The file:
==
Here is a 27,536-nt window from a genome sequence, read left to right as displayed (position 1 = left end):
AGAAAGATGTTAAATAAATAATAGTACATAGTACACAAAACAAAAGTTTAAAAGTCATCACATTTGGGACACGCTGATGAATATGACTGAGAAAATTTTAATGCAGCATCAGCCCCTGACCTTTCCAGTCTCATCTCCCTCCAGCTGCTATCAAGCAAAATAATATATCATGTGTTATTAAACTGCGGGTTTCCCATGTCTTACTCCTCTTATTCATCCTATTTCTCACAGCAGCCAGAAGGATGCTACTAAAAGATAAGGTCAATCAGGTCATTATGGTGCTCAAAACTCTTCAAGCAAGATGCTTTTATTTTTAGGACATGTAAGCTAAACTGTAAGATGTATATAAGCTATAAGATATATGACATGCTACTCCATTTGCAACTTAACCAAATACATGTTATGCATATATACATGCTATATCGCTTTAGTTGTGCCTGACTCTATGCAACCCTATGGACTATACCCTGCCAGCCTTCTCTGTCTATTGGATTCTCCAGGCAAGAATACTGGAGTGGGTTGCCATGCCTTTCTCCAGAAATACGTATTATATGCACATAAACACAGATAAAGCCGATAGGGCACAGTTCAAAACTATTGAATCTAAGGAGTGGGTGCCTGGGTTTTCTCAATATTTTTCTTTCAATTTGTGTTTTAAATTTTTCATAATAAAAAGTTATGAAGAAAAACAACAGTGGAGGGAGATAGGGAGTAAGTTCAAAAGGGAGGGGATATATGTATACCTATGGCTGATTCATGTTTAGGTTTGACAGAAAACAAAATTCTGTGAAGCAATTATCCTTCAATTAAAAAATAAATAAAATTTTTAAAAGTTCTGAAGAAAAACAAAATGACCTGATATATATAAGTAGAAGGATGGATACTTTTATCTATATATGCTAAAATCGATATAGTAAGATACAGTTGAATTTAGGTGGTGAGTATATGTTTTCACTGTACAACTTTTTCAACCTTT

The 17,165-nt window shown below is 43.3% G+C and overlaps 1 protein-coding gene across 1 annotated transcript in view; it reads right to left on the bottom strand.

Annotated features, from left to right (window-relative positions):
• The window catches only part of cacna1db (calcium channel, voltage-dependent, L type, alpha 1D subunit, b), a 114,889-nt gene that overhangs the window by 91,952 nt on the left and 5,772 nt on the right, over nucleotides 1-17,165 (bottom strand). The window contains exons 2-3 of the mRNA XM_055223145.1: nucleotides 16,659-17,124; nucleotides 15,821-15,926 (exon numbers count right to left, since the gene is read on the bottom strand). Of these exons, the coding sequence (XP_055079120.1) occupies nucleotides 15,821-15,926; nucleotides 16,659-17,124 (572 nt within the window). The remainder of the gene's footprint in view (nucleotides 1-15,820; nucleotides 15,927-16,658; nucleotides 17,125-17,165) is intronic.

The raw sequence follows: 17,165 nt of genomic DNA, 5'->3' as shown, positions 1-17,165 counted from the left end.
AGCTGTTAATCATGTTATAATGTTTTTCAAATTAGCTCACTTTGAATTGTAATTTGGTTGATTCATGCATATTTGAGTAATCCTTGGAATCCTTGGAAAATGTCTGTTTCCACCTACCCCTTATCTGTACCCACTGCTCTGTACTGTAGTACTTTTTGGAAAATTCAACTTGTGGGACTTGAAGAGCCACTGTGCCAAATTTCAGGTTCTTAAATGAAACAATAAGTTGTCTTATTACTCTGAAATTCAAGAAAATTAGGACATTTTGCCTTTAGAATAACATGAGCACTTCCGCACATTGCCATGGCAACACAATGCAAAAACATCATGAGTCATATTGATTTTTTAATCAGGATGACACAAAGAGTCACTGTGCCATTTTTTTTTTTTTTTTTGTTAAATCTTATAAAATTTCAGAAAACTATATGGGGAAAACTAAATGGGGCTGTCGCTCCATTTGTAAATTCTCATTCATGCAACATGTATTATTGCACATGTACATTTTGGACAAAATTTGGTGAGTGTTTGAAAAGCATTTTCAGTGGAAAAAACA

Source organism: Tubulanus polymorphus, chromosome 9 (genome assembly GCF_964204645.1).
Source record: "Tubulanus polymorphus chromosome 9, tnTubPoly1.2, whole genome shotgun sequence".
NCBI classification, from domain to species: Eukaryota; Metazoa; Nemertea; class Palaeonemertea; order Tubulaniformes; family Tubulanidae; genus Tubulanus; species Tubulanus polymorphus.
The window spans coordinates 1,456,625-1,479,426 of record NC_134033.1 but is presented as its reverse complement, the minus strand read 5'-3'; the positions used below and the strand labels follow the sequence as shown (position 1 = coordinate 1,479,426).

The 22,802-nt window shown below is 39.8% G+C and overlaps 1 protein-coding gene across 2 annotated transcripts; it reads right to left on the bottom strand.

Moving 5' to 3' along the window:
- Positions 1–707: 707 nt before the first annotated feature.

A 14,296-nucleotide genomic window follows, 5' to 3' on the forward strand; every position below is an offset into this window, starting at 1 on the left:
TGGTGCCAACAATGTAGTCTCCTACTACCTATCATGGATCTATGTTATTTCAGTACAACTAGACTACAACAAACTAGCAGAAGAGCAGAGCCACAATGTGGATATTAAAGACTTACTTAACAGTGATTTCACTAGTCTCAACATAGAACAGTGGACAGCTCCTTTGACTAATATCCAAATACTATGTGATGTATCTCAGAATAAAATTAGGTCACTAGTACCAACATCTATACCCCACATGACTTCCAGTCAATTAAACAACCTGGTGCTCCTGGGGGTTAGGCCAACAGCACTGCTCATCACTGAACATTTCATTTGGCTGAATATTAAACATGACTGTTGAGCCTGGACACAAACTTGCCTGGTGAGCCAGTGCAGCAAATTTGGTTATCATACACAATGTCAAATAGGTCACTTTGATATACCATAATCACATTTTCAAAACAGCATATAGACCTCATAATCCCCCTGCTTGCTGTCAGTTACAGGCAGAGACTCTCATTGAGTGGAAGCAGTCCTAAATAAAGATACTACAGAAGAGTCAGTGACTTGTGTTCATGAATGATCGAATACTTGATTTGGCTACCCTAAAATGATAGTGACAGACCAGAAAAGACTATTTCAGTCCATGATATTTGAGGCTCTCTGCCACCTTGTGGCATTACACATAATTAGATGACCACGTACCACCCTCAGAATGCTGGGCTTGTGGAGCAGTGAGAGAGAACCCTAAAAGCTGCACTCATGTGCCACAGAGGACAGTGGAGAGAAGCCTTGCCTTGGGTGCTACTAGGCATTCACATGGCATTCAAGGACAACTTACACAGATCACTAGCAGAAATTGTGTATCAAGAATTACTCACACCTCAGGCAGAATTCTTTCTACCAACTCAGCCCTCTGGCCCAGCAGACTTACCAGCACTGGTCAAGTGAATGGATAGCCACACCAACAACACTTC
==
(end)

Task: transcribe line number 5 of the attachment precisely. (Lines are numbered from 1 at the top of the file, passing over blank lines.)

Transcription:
• The window catches only part of cacna1db (calcium channel, voltage-dependent, L type, alpha 1D subunit, b), a 114,889-nt gene that overhangs the window by 91,952 nt on the left and 5,772 nt on the right, over nucleotides 1-17,165 (bottom strand). The window contains exons 2-3 of the mRNA XM_055223145.1: nucleotides 16,659-17,124; nucleotides 15,821-15,926 (exon numbers count right to left, since the gene is read on the bottom strand). Of these exons, the coding sequence (XP_055079120.1) occupies nucleotides 15,821-15,926; nucleotides 16,659-17,124 (572 nt within the window). The remainder of the gene's footprint in view (nucleotides 1-15,820; nucleotides 15,927-16,658; nucleotides 17,125-17,165) is intronic.